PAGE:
Reasons for this are varied, perhaps because of time constraints or even software issues we faced at the time of build, often down to our own skill levels at this early time for the Studio. So this is a great time for us to take another look at our project as a whole, what the game possibly benefit from and if it’s worth a small overhaul whilst we are doing the necessary iOS updates.

Sometimes even culling part of the original project to inject the ‘missing parts’, can have an huge impact to the feel of the game, as can changing out colour palettes or altering the pace. With a seriously long break from the project, it’s amazing what fresh eyes, gained experience and a different outlook can make.

We made a lot of mistakes that are now clear to see, almost to the point of saying “What were we thinking!”

But with that said, we also did a lot right and we can take this opportunity to hone in and polish up some of the successful gameplay and mechanics. We dropped the ball not keeping some of our games alive, to capitalise on their early success and really flesh them out more. Hindsight is a wonderful thing.

For a large part of our game portfolio, these were built back in the day when rage games were popular and trending, but this not so much the case now. With the market constantly changing, by updating even a small part of your game, you can keep up to date with the current landscape and what players are now demanding.

Perhaps it’s time you took a look at your portfolio and older games. Are there any that you can breathe some life back into, revamp or even create a sequel to? Your mission if you choose to accept it is open them up and think about doing just that!

Thank you so much for listening! You’re Awesome.

We truly do appreciate you taking time out of your day to listen and hope you got some value.

If you enjoyed today’s show, it would go such along way if you hit that Subscribe button and also Share via your favourite social networks. You can use any of the buttons you see on this page.

We’d also be forever grateful if you’d consider sparing just a quick minute to:

Leave us an Honest Rating & Review in iTunes.

We always read each and every one personally and it always makes our day!

Thanks so much, Kevin & Jilly.

Kevin & Jilly RisingHigh Academy

014: 5 Ways to Make Money with Games and the best way to Monetise Your Mobile Game.

Episode 014 - Make Money with Mobile Games

So you’ve built your game, spent countless hours crafting each and every pixel, polished it to the end degree and now you’re ready to launch it to the world! But, just how are you going to make money from your brand new mobile game?

You should be thinking about monetising your mobile game from the moment you start to build, and this can have a big effect on how you actually end up constructing your projects. As game designers and builders, it would be absolutely fantastic to serve up our games with no ads, but as small indies, we need to earn money!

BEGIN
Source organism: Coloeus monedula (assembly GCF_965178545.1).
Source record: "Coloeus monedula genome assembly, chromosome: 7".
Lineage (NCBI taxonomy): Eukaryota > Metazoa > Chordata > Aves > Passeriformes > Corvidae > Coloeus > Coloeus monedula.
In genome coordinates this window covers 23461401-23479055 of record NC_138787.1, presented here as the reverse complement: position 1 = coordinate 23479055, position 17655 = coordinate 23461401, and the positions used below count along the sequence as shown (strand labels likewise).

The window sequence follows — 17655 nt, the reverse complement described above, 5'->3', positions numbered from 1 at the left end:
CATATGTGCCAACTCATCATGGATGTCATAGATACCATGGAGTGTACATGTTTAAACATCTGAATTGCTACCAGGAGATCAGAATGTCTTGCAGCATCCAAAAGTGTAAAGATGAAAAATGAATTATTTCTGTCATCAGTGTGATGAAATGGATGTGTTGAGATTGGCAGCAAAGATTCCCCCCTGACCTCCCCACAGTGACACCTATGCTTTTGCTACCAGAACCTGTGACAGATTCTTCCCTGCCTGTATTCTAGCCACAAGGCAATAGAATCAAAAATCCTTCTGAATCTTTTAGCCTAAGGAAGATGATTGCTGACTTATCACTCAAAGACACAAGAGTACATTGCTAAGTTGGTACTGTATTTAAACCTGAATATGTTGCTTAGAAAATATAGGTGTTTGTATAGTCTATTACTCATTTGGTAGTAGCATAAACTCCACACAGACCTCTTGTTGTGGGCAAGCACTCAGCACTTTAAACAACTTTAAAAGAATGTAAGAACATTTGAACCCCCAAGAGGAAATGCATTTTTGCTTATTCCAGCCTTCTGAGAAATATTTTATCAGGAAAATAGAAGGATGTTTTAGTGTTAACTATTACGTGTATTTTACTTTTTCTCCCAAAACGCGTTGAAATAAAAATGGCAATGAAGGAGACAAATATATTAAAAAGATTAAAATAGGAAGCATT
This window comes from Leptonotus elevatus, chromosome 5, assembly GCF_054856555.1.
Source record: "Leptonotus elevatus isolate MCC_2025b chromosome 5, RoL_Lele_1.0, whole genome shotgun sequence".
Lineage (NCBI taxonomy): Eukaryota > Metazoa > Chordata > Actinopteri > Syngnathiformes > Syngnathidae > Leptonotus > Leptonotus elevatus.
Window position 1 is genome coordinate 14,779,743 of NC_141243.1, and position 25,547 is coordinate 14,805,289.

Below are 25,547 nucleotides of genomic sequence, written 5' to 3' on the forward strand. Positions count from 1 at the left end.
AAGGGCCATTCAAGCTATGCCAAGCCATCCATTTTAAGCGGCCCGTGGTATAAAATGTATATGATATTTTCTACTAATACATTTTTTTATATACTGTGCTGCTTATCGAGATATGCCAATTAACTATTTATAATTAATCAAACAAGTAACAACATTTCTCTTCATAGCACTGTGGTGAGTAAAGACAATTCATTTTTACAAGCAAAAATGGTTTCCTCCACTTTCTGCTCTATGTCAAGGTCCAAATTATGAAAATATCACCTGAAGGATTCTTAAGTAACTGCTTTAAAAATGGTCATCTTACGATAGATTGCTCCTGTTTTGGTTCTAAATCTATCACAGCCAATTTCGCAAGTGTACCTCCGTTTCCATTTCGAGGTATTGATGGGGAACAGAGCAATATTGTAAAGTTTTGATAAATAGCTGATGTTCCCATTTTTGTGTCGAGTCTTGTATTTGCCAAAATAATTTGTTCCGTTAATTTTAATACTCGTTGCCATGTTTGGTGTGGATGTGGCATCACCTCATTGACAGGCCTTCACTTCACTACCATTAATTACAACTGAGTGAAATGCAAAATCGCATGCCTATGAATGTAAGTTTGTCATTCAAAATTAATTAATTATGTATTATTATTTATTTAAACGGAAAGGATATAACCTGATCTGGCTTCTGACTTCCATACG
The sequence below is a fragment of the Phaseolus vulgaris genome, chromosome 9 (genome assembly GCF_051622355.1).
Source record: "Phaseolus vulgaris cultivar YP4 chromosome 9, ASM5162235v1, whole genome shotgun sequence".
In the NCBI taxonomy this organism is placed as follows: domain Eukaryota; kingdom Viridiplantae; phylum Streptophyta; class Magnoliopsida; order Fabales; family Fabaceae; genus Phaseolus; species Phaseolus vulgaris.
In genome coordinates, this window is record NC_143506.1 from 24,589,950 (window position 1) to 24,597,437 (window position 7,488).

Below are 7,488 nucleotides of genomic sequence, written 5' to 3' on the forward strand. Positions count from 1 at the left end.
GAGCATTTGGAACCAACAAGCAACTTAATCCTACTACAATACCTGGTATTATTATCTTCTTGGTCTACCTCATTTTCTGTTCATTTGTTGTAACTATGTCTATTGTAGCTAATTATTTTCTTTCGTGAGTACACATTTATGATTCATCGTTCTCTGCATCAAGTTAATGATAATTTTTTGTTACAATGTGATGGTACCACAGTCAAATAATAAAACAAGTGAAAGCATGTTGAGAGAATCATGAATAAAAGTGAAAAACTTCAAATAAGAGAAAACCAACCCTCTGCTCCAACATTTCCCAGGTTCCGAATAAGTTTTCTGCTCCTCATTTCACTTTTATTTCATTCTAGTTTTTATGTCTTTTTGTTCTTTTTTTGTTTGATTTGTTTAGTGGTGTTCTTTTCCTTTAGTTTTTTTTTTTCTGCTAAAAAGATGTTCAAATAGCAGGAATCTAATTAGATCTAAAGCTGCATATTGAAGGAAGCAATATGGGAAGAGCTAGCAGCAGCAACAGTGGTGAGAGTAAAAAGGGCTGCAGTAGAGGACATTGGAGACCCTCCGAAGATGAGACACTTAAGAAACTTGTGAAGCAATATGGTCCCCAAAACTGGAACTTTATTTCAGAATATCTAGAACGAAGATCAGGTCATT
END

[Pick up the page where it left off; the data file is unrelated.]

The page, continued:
Ads are a necessity in our world unfortunately, but if done with the least amount of intrusiveness and a little thought towards our players, we can still monetise well. Let’s go over some of the popular monetisation methods open to us indie game developers today and ones we’ve used ourselves in our hyper casual / snackable games.

Simple eCPM Equation

eCPM = ( Cost Per Mile Historically ) How much per revenue per x1000 impressions.

Example:

The eCPM is $5.00.

For every x1000 times the ads are displayed, you receive $5.00.

Interstitials

Interstitials can be shown after game over, so for an endless running game these serve purpose from the off. Just how many game overs is acceptable? In theory you could show these after every single character death, but this obviously depends on how ‘brutally’ hard your game is. If your character dies often, your player is going to end up being bombarded with ads and this will almost certainly end in a game ‘delete’ from their device. As a rule of thumb, interstitials set at every 5 – 7 game overs is much more digestible and a little more friendly to the player.

Banner Ads

UI Screens: A great way to monetise for both portrait and landscape games and typically set at the bottom of the screen.

In Game: Again, typically placed at the bottom of the screen for portrait games  Most players, including ourselves find this method of advertisement the most unobtrusive and ‘comfortable’ just make sure you don’t unfairly place your in game play button too close to the banner placement! Players will feel cheated and you may well end up with another delete on your hands.